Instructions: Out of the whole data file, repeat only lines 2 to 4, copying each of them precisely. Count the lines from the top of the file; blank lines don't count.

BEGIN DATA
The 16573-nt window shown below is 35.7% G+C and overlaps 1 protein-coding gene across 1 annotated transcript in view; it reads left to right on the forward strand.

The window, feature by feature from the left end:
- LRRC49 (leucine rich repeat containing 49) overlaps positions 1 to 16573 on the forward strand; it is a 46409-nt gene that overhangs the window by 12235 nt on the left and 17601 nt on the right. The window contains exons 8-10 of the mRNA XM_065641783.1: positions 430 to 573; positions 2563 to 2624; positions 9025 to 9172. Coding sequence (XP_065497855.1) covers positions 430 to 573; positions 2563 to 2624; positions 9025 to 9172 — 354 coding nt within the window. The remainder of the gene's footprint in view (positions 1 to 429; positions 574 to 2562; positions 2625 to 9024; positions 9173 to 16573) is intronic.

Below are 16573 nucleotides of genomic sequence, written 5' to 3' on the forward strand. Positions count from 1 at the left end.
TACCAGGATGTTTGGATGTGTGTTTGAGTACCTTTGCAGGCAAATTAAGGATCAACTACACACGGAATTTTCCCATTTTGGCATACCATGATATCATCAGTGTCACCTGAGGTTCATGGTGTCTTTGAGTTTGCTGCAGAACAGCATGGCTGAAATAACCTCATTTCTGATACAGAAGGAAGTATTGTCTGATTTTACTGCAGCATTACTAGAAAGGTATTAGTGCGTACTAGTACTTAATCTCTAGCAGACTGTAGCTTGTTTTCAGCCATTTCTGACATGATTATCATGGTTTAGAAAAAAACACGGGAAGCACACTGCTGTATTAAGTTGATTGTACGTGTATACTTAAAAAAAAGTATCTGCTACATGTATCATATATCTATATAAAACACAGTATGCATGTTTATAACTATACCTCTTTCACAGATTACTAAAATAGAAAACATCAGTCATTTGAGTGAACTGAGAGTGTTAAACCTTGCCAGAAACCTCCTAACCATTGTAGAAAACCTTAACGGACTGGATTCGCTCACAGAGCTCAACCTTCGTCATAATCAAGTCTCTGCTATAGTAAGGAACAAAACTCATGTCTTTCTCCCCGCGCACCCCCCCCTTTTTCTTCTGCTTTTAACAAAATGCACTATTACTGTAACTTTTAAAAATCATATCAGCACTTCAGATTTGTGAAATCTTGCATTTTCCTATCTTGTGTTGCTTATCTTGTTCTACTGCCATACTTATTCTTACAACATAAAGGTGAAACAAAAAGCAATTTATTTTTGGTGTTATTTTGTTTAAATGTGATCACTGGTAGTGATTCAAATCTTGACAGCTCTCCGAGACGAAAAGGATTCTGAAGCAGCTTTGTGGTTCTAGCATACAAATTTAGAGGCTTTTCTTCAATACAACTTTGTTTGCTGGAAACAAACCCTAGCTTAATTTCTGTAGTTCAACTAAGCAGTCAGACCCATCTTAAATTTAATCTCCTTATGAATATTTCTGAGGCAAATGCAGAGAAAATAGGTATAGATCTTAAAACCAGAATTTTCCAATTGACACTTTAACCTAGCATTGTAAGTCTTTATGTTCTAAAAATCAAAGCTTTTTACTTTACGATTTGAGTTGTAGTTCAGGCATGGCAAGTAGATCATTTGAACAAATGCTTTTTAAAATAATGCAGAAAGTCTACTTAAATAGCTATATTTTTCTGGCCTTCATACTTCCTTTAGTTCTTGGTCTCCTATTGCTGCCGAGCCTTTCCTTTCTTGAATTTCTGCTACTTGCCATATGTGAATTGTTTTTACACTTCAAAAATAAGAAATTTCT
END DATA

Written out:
The window, feature by feature from the left end:
- LRRC49 (leucine rich repeat containing 49) overlaps positions 1 to 16573 on the forward strand; it is a 46409-nt gene that overhangs the window by 12235 nt on the left and 17601 nt on the right. The window contains exons 8-10 of the mRNA XM_065641783.1: positions 430 to 573; positions 2563 to 2624; positions 9025 to 9172. Coding sequence (XP_065497855.1) covers positions 430 to 573; positions 2563 to 2624; positions 9025 to 9172 — 354 coding nt within the window. The remainder of the gene's footprint in view (positions 1 to 429; positions 574 to 2562; positions 2625 to 9024; positions 9173 to 16573) is intronic.

Below are 16573 nucleotides of genomic sequence, written 5' to 3' on the forward strand. Positions count from 1 at the left end.